Partnership Backs Bill Expediting CEQA Review, Opposes Controversial New State Rent-Debt Assumption Program
IRWINDALE - This week, the Legislative Action Committee of the San Gabriel Valley Economic Partnership voted to support AB 3279 (Friedman), an important bill with bipartisan support that greatly expedites the court review process of the California Environmental Quality Act (CEQA). The Committee also voted to oppose SB 1410 (Caballero), a controversial bill that would set up a new program that would issue tax credits to participating property owners and allow the state to assume the debt payments for tenants who are unable to pay rent during the coronavirus pandemic.
"It's indicative of this year's compressed legislative session that we have both an excellent bill that will expedite the complicated, often time-consuming CEQA process as well as a risky program that has good intentions but major financial implications," said Partnership President and CEO Bill Manis. "In times of crisis, we often get policy that has good intentions but the full effects are not fully vetted. That's the case with SB 1410."
AB 3279 improves the CEQA process to allow more housing and other projects to be built with less delays. Specifically, the bill authorizes the courts to hear CEQA appeals sooner, reduces the time petitioners take to file briefs, expedites the preparation of the administrative record, and authorizes courts to issue interlocutory remand orders instead of setting aside project approvals and forcing applicants to start the process all over again. AB 3279 maintains the existing environmental safeguards while making meaningful changes to improve CEQA approval procedures.
Senate Bill 1410 establishes a new temporary rental assistance program that would allow the state to assume unpaid rent debts accrued during the coronavirus pandemic from landlords and property owners in exchange for tax credits. Renters would then pay the state for unpaid rent as part of their taxes beginning in 2024. The Department of Housing and Community Development would administer this new program. Eligible renters for the program would include those who can demonstrate, as determined by the department, inability to pay rent due to COVID-19 or a government response to the COVID-19 pandemic. Rental housing providers who agree to participate in the program would receive at least 80 percent of the monthly rent the tenant owes for up to seven months, if they agree to:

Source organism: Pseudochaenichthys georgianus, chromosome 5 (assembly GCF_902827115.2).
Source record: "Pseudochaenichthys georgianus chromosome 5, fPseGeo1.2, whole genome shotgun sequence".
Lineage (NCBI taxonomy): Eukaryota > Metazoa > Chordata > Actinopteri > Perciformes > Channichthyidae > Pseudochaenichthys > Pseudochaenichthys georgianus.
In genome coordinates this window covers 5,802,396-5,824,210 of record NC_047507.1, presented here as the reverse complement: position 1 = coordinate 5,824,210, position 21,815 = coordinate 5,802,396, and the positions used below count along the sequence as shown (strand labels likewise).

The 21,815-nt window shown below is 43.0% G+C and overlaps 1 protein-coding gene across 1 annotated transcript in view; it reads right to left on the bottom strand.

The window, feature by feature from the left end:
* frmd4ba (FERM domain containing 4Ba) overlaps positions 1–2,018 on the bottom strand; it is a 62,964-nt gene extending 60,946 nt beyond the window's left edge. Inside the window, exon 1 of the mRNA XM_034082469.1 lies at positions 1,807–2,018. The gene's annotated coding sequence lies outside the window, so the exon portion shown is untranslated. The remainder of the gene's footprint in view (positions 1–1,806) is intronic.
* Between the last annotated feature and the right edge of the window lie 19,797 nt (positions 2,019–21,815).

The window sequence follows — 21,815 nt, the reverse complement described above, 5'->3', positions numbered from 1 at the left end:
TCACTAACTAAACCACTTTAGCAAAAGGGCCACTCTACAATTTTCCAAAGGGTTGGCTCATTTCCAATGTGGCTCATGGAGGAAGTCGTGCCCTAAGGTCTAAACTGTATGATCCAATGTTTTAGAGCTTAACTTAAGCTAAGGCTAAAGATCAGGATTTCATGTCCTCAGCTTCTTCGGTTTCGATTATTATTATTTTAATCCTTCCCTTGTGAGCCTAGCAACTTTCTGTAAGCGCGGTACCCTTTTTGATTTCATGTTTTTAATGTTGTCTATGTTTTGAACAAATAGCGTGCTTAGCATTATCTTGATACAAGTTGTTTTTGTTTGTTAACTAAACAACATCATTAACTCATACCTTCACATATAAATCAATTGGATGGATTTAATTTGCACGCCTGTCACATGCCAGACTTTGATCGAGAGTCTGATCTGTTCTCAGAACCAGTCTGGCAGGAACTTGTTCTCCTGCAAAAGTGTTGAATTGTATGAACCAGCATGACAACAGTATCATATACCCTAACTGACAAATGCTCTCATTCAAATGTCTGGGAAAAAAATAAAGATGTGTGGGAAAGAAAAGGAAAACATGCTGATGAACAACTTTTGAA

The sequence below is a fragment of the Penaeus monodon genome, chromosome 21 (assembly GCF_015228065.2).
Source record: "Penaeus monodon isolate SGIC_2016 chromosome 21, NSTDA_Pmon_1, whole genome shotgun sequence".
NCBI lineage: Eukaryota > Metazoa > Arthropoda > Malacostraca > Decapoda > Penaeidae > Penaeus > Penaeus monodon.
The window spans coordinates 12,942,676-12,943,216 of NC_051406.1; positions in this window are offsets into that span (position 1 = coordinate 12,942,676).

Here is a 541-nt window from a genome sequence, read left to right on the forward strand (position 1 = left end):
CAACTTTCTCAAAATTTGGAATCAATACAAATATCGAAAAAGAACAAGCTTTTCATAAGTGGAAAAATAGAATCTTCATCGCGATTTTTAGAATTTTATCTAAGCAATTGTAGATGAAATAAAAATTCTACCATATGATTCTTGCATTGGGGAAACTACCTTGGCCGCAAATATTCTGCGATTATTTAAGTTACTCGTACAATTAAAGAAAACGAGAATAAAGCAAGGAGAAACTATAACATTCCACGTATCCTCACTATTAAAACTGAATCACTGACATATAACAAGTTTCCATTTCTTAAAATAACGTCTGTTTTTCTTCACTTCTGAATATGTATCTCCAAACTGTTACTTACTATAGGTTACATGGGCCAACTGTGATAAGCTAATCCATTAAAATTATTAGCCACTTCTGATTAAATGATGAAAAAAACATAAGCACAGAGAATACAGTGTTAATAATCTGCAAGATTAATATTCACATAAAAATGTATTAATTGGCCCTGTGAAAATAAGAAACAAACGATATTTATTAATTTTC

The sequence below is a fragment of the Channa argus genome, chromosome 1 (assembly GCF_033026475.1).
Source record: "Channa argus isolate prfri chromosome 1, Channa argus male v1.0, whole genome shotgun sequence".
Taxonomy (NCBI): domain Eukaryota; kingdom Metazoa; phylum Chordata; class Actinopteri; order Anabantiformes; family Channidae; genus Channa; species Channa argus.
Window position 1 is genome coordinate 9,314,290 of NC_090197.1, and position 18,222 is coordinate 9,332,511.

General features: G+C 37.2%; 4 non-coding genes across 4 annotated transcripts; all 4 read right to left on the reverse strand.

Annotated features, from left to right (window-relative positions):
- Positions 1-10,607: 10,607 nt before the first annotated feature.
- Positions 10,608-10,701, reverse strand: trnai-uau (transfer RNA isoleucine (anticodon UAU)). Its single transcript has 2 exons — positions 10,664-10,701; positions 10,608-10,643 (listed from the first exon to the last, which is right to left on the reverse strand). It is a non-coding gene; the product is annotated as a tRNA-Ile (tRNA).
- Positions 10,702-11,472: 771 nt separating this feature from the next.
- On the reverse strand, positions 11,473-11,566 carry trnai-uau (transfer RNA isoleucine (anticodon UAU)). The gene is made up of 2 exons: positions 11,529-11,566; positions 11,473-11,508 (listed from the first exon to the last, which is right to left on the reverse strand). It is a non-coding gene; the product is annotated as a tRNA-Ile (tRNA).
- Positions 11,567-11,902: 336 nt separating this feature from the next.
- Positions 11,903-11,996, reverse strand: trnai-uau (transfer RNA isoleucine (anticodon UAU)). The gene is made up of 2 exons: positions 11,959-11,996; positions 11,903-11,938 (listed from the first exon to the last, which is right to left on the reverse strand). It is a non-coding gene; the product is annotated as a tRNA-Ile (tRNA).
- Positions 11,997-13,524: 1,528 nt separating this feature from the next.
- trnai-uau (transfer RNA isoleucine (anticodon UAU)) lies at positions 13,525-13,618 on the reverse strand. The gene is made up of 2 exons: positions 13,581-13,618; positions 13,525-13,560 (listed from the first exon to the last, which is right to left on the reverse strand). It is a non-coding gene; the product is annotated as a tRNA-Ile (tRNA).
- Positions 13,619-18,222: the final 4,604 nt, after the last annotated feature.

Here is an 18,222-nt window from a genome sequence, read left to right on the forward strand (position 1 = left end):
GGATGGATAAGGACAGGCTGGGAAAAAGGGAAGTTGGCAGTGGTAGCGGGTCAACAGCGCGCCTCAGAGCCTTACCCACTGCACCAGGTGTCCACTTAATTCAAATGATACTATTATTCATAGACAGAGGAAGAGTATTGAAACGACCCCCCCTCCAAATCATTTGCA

- Not increase rent for the unit for a specified period;
- Not collect late fees for the past due rent paid by the program;
- Not pursue any remaining rent owed for the months paid by the program.
The Franchise Tax Board (FTB) is still developing its estimates of (1) the bill’s administrative costs, and (2) revenue losses to the General Fund. While subject to considerable uncertainty, General Fund revenues would likely decline by a minimum of hundreds of millions of dollars per year between 2024 and 2033.
The immense and unknown financial implications of SB 1410 and its complicated participation process led to the Partnership's opposition. Given the murky financial outlook over the next two years in particular and the possibility of the coronavirus pandemic extending well into 2022 or beyond, there's no telling how long the emergency orders will last and therefore, how much rent the state would eventually assume to be paid back over the next 20 years.
For information about these positions, contact Brad Jensen, Director of Public Policy at email@example.com.